The Café Tortoni is a coffeehouse located at 825 Avenida de Mayo in Buenos Aires, Argentina. Inaugurated in 1858 by a French immigrant whose surname was Touan, it was named Tortoni after the Parisian café of the same name located on Boulevard des Italiens (where the elite of the Parissiense culture gathered in the 19th century). The café itself was Inspired by Fin de siècle coffee houses. Café Tortoni was selected by UCityGuides as one of the ten most beautiful cafes in the world.
The space the café currently occupies was previously the location of the Templo Escocés ("Scottish Temple"), and the Tortoni was located on the corner of Rivadavia and Esmeralda. In 1880 it moved to its present location, but had its entrance on the other side of the block in Rivadavia Street. In 1898 the entrance on Avenida de Mayo was opened, and the facade was redesigned by architect Alejandro Christophersen. At the end of the 19th-century the café was bought by another Frenchman, Celestino Curutchet.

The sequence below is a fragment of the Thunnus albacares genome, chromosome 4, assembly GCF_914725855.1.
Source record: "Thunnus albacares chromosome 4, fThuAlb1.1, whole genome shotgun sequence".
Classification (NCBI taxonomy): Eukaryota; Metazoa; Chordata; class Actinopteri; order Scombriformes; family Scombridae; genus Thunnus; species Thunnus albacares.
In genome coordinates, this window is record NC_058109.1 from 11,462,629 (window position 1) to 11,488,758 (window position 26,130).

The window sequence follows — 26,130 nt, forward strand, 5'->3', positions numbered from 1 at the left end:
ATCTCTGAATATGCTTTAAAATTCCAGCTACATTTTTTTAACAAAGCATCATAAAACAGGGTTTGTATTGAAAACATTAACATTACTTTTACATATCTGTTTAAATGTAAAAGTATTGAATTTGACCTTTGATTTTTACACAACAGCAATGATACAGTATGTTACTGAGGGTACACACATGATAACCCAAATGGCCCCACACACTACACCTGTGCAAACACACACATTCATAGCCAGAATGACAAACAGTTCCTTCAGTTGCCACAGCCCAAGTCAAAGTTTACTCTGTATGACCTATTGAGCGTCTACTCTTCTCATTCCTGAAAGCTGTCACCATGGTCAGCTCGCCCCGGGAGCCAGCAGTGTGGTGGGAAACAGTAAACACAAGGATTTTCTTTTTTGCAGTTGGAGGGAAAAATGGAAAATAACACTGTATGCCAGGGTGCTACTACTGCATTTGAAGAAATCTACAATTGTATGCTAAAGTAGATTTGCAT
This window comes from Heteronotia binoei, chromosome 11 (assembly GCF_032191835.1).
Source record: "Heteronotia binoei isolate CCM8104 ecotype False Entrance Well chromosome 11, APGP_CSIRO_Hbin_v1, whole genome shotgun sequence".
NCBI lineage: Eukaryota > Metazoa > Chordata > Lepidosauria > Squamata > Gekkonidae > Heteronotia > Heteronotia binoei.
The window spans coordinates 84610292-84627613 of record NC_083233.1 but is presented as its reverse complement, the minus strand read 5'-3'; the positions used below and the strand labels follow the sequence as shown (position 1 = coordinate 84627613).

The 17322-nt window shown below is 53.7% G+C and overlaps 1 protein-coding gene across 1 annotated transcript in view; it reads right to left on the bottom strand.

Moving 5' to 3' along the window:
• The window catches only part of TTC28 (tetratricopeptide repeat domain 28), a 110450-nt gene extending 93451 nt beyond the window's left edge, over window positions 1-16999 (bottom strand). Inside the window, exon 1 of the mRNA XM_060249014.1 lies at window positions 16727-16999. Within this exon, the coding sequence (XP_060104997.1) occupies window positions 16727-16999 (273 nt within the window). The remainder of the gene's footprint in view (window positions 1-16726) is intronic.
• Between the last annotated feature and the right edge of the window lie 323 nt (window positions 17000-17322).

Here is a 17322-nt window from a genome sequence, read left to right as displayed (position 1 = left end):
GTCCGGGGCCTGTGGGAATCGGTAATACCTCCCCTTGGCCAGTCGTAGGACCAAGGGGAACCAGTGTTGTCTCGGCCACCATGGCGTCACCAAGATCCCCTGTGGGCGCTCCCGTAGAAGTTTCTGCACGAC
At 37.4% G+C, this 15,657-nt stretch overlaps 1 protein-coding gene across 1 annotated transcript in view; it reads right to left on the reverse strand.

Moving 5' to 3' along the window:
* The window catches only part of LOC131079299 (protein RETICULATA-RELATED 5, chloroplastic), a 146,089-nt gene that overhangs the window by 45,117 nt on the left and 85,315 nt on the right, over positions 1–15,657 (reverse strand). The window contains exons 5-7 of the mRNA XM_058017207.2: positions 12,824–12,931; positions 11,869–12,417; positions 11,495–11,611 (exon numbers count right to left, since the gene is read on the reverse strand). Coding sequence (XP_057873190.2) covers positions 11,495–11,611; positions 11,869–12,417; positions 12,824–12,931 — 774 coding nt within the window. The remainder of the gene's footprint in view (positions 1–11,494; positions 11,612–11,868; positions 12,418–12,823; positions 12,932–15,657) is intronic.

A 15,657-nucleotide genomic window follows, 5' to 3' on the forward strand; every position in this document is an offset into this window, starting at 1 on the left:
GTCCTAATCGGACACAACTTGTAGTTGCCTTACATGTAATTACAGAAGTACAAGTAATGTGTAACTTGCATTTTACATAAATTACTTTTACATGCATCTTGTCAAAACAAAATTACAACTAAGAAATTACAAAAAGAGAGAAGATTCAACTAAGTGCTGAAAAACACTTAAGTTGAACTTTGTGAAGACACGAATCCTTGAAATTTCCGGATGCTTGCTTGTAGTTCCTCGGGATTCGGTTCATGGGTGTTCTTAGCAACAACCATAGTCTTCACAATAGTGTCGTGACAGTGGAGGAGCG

In the basement, La Peña (see peña) was inaugurated in 1926, which fomented the protection of the arts and literature until its disintegration in 1943. Among its visitors were Alfonsina Storni, Baldomero Fernández Moreno, Juana de Ibarbourou, Arthur Rubinstein, Ricardo Vines, Roberto Arlt, José Ortega y Gasset, Jorge Luis Borges, Molina Campos, and Benito Quinquela Martín.
Over the years the café has been visited by many renowned people including politicians Lisandro de la Torre and Marcelo Torcuato de Alvear, popular idols Carlos Gardel and Juan Manuel Fangio, international figures like Albert Einstein, Federico García Lorca, Hillary Clinton, Robert Duvall and Juan Carlos de Borbón.
Currently the basement works as stage for jazz and tango artists, and for the presentation of book and poetry contests. The café has conserved the decoration of its early years, has a library and at the back facilities to play billiards, dominoes and dice.